Now you see them, now you don't: Gender differences in entrepreneurship

Ayala Malach-Pines, Dafna Schwartz

Research output: Contribution to journalArticlepeer-review

67 Scopus citations

Abstract

Purpose - While the numbers of, and research on, women entrepreneurs have accelerated radically in recent years, the rates of women entrepreneurs remain significantly lower than men's. Research has shown that subjective perceptual variables have a crucial influence on the entrepreneurial propensity of women and account for much of the gender differences in entrepreneurial activity. The paper aims to describe three studies that addressed gender differences in entrepreneurial perceptions, testing predictions derived from Schneider's Attraction Selection Attrition (ASA) model. Design/methodology/approach - Each study focused on a different subject population with different entrepreneurial activity. The first was a national telephone survey that involved 514 Israeli adults. The second involved 313 Israeli management students who responded to a self-report questionnaire. The third involved interviews with 101 Israeli small business owners. Findings - The results of the first study showed few gender differences in entrepreneurial traits and values. The results of the second study showed large gender differences in the willingness to start a business among management students and smaller differences among students who intend to start a business. Gender differences were far smaller among actual business owners. Alone and together the three studies support Schneider's ASA model. Practical implications - The practical implications of these findings are addressed. Originality/value - The paper provides valuable information on gender differences in entrepreneurship.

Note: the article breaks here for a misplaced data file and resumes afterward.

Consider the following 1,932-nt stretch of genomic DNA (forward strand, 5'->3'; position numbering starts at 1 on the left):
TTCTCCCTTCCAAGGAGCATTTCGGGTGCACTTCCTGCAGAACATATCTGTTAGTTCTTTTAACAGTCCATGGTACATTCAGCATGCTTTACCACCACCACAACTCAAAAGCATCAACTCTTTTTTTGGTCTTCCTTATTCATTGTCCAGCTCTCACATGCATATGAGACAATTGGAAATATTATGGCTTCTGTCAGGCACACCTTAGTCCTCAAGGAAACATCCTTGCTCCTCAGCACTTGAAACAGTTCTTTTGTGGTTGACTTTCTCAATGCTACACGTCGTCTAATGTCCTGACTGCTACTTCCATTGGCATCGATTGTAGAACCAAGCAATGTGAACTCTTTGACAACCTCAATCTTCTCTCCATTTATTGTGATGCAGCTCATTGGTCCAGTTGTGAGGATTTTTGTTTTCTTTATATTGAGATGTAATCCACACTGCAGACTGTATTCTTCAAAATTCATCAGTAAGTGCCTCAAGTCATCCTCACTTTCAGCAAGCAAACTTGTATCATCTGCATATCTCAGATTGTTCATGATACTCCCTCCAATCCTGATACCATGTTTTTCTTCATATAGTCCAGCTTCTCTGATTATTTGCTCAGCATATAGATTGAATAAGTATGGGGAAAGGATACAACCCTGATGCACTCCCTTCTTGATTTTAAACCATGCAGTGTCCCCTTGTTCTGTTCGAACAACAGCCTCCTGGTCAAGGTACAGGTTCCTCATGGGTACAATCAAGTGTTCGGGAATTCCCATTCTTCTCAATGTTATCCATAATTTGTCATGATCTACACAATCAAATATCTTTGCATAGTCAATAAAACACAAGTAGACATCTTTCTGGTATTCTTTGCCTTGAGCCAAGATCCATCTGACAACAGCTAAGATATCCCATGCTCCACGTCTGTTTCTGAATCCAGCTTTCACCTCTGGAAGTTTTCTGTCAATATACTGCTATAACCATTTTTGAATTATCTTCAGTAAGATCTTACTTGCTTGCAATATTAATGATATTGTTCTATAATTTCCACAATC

Original languageEnglish
Pages (from-to)811-832
Number of pages22
JournalJournal of Managerial Psychology
Volume23
Issue number7
DOIs
StatePublished - 1 Oct 2008

Keywords

  • Entrepreneurialism
  • Gender differences
  • Perception
  • Women

ASJC Scopus subject areas

  • Social Psychology
  • Applied Psychology
  • Management Science and Operations Research
  • Organizational Behavior and Human Resource Management

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